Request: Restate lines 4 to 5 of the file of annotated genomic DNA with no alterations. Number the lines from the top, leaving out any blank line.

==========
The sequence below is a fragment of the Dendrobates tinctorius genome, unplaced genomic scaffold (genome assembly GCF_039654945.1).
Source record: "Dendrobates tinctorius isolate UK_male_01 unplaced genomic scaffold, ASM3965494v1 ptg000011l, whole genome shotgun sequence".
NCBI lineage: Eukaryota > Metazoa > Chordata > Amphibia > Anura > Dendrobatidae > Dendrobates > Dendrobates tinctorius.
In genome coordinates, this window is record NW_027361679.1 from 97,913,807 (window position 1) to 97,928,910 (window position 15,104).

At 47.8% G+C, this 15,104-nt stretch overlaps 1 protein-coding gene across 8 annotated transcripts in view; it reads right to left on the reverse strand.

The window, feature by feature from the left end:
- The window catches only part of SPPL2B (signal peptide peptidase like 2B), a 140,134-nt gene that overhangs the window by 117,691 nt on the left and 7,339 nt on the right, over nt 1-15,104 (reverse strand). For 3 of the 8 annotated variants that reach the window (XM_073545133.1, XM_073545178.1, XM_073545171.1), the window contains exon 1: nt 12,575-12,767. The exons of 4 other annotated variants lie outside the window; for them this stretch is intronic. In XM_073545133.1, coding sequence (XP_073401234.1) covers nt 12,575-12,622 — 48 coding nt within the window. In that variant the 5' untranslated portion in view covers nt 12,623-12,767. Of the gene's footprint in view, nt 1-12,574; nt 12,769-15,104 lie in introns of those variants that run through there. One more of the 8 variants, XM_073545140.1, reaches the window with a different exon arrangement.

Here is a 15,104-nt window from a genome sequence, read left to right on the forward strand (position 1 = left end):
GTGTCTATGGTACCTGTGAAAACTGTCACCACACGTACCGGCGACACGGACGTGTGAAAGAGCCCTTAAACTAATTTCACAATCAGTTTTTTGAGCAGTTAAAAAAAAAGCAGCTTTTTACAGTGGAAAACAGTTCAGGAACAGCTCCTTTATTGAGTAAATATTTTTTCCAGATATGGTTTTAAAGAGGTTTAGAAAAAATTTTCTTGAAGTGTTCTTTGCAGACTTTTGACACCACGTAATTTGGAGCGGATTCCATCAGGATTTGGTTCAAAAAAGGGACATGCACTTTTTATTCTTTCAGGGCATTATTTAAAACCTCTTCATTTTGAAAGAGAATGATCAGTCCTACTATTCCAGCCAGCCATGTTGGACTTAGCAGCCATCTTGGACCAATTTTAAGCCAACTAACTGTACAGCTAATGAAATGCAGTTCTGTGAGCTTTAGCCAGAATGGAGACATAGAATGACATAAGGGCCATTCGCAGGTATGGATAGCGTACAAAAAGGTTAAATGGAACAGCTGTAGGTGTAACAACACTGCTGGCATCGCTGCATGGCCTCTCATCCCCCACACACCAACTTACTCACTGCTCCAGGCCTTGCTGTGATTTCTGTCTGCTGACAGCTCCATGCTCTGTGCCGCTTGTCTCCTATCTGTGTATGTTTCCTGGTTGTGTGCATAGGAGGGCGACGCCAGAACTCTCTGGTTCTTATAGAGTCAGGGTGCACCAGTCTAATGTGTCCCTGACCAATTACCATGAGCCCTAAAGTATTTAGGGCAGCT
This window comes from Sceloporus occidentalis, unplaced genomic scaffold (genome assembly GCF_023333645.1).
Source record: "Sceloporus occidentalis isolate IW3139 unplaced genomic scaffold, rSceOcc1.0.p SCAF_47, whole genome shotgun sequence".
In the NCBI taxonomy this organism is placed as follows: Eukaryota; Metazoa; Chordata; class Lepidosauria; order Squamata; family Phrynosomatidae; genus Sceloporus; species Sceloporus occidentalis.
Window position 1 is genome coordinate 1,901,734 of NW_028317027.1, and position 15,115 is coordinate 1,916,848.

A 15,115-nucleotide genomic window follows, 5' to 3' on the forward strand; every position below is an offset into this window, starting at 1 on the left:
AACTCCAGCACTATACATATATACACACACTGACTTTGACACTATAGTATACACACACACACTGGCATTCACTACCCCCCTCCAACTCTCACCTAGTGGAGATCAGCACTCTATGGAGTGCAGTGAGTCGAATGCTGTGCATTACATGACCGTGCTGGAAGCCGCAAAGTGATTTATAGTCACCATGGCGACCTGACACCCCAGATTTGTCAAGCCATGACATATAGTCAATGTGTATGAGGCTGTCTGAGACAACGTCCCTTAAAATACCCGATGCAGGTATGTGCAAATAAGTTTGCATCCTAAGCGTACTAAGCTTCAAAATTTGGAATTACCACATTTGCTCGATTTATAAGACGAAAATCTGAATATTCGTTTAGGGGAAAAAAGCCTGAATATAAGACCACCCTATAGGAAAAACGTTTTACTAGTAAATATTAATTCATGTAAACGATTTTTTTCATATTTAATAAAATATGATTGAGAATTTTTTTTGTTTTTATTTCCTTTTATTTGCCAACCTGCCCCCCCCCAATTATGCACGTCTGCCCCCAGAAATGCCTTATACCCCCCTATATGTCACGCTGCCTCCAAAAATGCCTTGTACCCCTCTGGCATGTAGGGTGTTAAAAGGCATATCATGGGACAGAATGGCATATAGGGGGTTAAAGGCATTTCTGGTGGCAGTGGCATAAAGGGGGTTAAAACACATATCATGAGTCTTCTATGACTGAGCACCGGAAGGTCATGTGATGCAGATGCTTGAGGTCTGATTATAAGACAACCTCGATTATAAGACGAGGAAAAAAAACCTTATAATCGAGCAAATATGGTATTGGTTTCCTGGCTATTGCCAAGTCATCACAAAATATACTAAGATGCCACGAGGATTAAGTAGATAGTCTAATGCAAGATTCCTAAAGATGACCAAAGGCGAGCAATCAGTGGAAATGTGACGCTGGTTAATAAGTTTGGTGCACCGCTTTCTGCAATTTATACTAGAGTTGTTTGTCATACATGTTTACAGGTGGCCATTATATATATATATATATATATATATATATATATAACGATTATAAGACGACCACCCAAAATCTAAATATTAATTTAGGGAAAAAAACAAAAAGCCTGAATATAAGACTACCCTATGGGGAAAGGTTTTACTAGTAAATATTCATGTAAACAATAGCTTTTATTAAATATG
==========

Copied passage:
In genome coordinates, this window is record NW_027361679.1 from 97,913,807 (window position 1) to 97,928,910 (window position 15,104).

At 47.8% G+C, this 15,104-nt stretch overlaps 1 protein-coding gene across 8 annotated transcripts in view; it reads right to left on the reverse strand.